A poem. By Alex Gallo-Brown

The grays hung over
and were hard to puncture through.
No unexpected thoughts,
no divinity
to spell the shabbiness
I had become accustomed to.
I took to filling my mouth with cool water, 
became a madman for exercise,
reduced my carbohydrate
intake to a minimum.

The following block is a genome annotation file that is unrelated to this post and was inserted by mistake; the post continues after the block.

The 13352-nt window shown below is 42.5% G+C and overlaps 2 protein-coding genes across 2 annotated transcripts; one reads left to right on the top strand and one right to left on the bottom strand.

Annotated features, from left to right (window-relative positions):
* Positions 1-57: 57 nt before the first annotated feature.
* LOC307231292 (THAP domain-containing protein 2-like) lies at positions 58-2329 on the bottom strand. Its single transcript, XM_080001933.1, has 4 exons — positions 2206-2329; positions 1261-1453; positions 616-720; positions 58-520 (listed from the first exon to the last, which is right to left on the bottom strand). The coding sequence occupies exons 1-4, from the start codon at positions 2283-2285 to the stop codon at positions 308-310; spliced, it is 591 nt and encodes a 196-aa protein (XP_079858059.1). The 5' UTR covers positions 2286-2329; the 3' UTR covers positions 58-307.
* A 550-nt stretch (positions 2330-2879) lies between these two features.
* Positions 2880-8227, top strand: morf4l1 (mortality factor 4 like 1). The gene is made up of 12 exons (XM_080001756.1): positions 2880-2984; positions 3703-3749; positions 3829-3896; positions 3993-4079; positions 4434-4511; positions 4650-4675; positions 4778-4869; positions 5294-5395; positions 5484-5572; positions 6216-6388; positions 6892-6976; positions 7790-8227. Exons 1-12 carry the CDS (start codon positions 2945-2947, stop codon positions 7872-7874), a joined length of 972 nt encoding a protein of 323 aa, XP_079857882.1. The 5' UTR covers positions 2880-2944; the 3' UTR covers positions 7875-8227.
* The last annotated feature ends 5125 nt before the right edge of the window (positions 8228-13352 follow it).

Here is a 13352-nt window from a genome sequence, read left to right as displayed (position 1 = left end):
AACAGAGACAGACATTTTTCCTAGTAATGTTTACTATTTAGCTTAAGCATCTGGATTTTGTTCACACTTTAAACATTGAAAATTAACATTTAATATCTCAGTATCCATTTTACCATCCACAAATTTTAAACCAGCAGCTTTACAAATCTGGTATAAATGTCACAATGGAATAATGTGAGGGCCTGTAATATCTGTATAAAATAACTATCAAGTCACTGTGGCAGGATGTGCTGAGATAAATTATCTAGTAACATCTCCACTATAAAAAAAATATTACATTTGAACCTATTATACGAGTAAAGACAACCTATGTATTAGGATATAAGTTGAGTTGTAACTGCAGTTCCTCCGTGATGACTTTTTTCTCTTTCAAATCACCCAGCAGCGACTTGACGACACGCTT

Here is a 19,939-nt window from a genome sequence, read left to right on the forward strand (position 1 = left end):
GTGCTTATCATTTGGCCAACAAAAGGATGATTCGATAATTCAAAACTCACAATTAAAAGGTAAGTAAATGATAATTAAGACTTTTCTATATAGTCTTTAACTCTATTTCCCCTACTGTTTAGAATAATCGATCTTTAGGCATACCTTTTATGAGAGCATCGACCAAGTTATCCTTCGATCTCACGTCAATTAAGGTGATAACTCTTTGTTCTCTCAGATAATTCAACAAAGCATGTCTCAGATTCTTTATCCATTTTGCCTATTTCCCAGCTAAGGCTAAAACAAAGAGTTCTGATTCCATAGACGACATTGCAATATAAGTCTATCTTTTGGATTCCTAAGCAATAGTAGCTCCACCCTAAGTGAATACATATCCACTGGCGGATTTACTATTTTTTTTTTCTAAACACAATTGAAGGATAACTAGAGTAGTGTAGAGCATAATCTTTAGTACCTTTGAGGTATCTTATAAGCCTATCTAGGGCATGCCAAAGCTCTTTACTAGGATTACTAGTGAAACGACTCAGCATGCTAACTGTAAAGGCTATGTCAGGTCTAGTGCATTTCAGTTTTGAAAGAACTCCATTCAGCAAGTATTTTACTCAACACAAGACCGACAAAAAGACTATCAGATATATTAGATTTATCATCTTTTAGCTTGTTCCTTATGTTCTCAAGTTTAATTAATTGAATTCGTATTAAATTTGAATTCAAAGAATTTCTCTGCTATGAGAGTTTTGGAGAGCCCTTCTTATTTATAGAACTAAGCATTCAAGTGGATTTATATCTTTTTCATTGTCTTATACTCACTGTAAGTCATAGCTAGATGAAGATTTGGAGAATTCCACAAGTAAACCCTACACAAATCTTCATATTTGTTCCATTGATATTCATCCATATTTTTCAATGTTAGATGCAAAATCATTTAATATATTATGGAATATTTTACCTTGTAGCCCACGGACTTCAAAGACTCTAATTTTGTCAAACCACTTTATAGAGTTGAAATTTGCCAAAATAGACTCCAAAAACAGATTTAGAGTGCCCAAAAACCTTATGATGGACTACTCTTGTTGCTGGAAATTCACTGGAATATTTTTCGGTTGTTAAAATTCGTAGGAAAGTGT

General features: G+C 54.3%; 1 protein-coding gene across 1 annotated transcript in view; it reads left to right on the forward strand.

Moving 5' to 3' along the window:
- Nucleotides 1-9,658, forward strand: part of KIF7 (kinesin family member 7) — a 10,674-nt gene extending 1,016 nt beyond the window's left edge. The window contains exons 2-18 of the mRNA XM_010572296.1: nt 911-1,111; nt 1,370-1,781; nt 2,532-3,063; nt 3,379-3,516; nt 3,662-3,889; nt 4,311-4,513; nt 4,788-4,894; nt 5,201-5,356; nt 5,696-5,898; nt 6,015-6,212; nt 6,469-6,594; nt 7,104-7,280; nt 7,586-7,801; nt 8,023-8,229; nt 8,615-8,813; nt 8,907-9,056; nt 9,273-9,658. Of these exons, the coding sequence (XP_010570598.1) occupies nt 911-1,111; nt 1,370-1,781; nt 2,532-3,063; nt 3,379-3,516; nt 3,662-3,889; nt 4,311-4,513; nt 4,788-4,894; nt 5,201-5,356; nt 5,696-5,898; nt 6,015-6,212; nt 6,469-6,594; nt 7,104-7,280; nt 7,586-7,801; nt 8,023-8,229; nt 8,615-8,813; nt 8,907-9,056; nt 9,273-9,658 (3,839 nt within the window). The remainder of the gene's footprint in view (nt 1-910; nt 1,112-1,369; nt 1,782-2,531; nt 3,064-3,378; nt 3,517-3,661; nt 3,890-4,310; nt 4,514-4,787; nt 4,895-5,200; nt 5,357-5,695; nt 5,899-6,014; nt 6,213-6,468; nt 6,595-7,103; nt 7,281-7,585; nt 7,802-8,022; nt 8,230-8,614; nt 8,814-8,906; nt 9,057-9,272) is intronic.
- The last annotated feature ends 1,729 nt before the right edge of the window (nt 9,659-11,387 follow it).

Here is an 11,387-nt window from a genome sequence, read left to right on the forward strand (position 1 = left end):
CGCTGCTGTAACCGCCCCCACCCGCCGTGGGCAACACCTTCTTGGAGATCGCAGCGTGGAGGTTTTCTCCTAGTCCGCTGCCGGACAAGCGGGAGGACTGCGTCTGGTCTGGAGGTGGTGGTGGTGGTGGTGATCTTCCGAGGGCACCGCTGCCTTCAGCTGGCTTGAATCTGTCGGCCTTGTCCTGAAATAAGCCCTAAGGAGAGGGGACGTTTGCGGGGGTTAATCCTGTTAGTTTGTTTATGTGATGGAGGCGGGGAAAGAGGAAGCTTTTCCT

Meanwhile, the clouds were constant,
emissaries from my failing life.
I passed trucks that wanted only
to crowd me to the shoulder
or else fling water against the glass.
I stopped at gas stations
to buy corn chips
that mounted temporary arguments
against my ongoing ruin.
I stared out at the grays 
and I stared into them.
I held them inside of me 
wherever I went.
They were as soothing
and suffocating as smoke,
or any other intoxicating beauty.